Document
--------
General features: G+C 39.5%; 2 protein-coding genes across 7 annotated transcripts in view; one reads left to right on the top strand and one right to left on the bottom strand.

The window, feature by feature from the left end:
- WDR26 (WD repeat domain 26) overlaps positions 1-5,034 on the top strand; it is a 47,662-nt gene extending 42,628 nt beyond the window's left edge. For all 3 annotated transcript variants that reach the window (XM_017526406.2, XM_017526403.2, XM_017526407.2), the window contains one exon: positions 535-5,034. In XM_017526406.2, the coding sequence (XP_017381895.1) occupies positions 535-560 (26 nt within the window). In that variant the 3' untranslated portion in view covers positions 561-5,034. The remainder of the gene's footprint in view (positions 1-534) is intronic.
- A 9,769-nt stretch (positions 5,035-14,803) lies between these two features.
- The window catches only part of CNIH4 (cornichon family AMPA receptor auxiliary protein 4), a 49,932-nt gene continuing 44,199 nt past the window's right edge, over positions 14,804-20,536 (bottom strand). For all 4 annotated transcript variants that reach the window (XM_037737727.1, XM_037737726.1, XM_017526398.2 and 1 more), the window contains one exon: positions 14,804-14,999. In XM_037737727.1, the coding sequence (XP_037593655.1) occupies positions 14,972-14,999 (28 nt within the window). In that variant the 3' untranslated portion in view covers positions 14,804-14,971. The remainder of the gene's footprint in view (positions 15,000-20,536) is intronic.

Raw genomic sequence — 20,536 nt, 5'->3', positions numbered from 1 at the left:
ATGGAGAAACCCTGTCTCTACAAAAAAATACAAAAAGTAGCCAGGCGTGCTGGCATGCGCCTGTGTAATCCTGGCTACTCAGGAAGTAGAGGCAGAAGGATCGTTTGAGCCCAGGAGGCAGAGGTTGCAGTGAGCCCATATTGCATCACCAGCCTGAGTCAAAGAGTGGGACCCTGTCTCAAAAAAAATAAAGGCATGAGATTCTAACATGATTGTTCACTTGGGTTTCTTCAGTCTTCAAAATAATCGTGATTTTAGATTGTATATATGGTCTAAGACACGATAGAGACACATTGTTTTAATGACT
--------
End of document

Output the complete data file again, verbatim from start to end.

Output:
General features: G+C 39.5%; 2 protein-coding genes across 7 annotated transcripts in view; one reads left to right on the top strand and one right to left on the bottom strand.

The window, feature by feature from the left end:
- WDR26 (WD repeat domain 26) overlaps positions 1-5,034 on the top strand; it is a 47,662-nt gene extending 42,628 nt beyond the window's left edge. For all 3 annotated transcript variants that reach the window (XM_017526406.2, XM_017526403.2, XM_017526407.2), the window contains one exon: positions 535-5,034. In XM_017526406.2, the coding sequence (XP_017381895.1) occupies positions 535-560 (26 nt within the window). In that variant the 3' untranslated portion in view covers positions 561-5,034. The remainder of the gene's footprint in view (positions 1-534) is intronic.
- A 9,769-nt stretch (positions 5,035-14,803) lies between these two features.
- The window catches only part of CNIH4 (cornichon family AMPA receptor auxiliary protein 4), a 49,932-nt gene continuing 44,199 nt past the window's right edge, over positions 14,804-20,536 (bottom strand). For all 4 annotated transcript variants that reach the window (XM_037737727.1, XM_037737726.1, XM_017526398.2 and 1 more), the window contains one exon: positions 14,804-14,999. In XM_037737727.1, the coding sequence (XP_037593655.1) occupies positions 14,972-14,999 (28 nt within the window). In that variant the 3' untranslated portion in view covers positions 14,804-14,971. The remainder of the gene's footprint in view (positions 15,000-20,536) is intronic.

Raw genomic sequence — 20,536 nt, 5'->3', positions numbered from 1 at the left:
ATGGAGAAACCCTGTCTCTACAAAAAAATACAAAAAGTAGCCAGGCGTGCTGGCATGCGCCTGTGTAATCCTGGCTACTCAGGAAGTAGAGGCAGAAGGATCGTTTGAGCCCAGGAGGCAGAGGTTGCAGTGAGCCCATATTGCATCACCAGCCTGAGTCAAAGAGTGGGACCCTGTCTCAAAAAAAATAAAGGCATGAGATTCTAACATGATTGTTCACTTGGGTTTCTTCAGTCTTCAAAATAATCGTGATTTTAGATTGTATATATGGTCTAAGACACGATAGAGACACATTGTTTTAATGACT